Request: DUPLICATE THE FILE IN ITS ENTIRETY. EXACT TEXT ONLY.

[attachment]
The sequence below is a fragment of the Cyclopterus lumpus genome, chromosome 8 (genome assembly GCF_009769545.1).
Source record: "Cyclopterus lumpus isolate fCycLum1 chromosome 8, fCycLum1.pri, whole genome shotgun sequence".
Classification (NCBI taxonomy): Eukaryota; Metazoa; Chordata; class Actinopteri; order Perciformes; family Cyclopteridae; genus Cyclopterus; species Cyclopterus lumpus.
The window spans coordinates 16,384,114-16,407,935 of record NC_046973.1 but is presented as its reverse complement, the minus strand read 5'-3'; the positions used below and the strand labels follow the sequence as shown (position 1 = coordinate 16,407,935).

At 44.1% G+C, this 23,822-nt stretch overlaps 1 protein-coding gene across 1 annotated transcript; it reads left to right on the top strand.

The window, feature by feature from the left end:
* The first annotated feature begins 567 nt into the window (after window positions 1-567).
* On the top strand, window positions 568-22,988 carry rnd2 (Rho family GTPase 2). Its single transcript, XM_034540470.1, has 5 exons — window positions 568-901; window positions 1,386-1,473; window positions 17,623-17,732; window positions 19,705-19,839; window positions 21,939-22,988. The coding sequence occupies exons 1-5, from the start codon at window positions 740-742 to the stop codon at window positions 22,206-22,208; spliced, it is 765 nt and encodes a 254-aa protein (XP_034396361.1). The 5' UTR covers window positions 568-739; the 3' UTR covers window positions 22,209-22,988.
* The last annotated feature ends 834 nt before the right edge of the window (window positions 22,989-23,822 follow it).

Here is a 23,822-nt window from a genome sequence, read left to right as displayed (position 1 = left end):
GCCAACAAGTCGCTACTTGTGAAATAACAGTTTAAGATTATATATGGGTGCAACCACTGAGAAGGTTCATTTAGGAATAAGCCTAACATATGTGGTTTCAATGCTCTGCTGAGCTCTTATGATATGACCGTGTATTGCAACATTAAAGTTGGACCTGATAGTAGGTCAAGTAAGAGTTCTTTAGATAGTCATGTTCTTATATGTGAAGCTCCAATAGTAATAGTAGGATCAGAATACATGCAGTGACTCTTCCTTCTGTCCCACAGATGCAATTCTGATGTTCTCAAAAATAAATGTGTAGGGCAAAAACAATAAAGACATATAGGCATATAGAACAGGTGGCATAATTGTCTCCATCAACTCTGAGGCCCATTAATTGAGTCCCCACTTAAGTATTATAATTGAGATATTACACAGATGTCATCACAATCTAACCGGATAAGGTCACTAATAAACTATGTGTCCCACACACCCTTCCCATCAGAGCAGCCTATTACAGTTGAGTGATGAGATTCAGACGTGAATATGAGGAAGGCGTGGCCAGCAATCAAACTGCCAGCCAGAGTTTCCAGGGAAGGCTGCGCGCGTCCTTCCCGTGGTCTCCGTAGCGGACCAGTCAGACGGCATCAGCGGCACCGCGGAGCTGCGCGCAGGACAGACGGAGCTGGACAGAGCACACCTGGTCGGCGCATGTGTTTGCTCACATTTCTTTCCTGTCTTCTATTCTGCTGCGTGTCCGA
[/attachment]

The sequence below is a fragment of the Cyclopterus lumpus genome, chromosome 8 (genome assembly GCF_009769545.1).
Source record: "Cyclopterus lumpus isolate fCycLum1 chromosome 8, fCycLum1.pri, whole genome shotgun sequence".
Classification (NCBI taxonomy): Eukaryota; Metazoa; Chordata; class Actinopteri; order Perciformes; family Cyclopteridae; genus Cyclopterus; species Cyclopterus lumpus.
The window spans coordinates 16,384,114-16,407,935 of record NC_046973.1 but is presented as its reverse complement, the minus strand read 5'-3'; the positions used below and the strand labels follow the sequence as shown (position 1 = coordinate 16,407,935).

At 44.1% G+C, this 23,822-nt stretch overlaps 1 protein-coding gene across 1 annotated transcript; it reads left to right on the top strand.

The window, feature by feature from the left end:
* The first annotated feature begins 567 nt into the window (after window positions 1-567).
* On the top strand, window positions 568-22,988 carry rnd2 (Rho family GTPase 2). Its single transcript, XM_034540470.1, has 5 exons — window positions 568-901; window positions 1,386-1,473; window positions 17,623-17,732; window positions 19,705-19,839; window positions 21,939-22,988. The coding sequence occupies exons 1-5, from the start codon at window positions 740-742 to the stop codon at window positions 22,206-22,208; spliced, it is 765 nt and encodes a 254-aa protein (XP_034396361.1). The 5' UTR covers window positions 568-739; the 3' UTR covers window positions 22,209-22,988.
* The last annotated feature ends 834 nt before the right edge of the window (window positions 22,989-23,822 follow it).

Here is a 23,822-nt window from a genome sequence, read left to right as displayed (position 1 = left end):
GCCAACAAGTCGCTACTTGTGAAATAACAGTTTAAGATTATATATGGGTGCAACCACTGAGAAGGTTCATTTAGGAATAAGCCTAACATATGTGGTTTCAATGCTCTGCTGAGCTCTTATGATATGACCGTGTATTGCAACATTAAAGTTGGACCTGATAGTAGGTCAAGTAAGAGTTCTTTAGATAGTCATGTTCTTATATGTGAAGCTCCAATAGTAATAGTAGGATCAGAATACATGCAGTGACTCTTCCTTCTGTCCCACAGATGCAATTCTGATGTTCTCAAAAATAAATGTGTAGGGCAAAAACAATAAAGACATATAGGCATATAGAACAGGTGGCATAATTGTCTCCATCAACTCTGAGGCCCATTAATTGAGTCCCCACTTAAGTATTATAATTGAGATATTACACAGATGTCATCACAATCTAACCGGATAAGGTCACTAATAAACTATGTGTCCCACACACCCTTCCCATCAGAGCAGCCTATTACAGTTGAGTGATGAGATTCAGACGTGAATATGAGGAAGGCGTGGCCAGCAATCAAACTGCCAGCCAGAGTTTCCAGGGAAGGCTGCGCGCGTCCTTCCCGTGGTCTCCGTAGCGGACCAGTCAGACGGCATCAGCGGCACCGCGGAGCTGCGCGCAGGACAGACGGAGCTGGACAGAGCACACCTGGTCGGCGCATGTGTTTGCTCACATTTCTTTCCTGTCTTCTATTCTGCTGCGTGTCCGA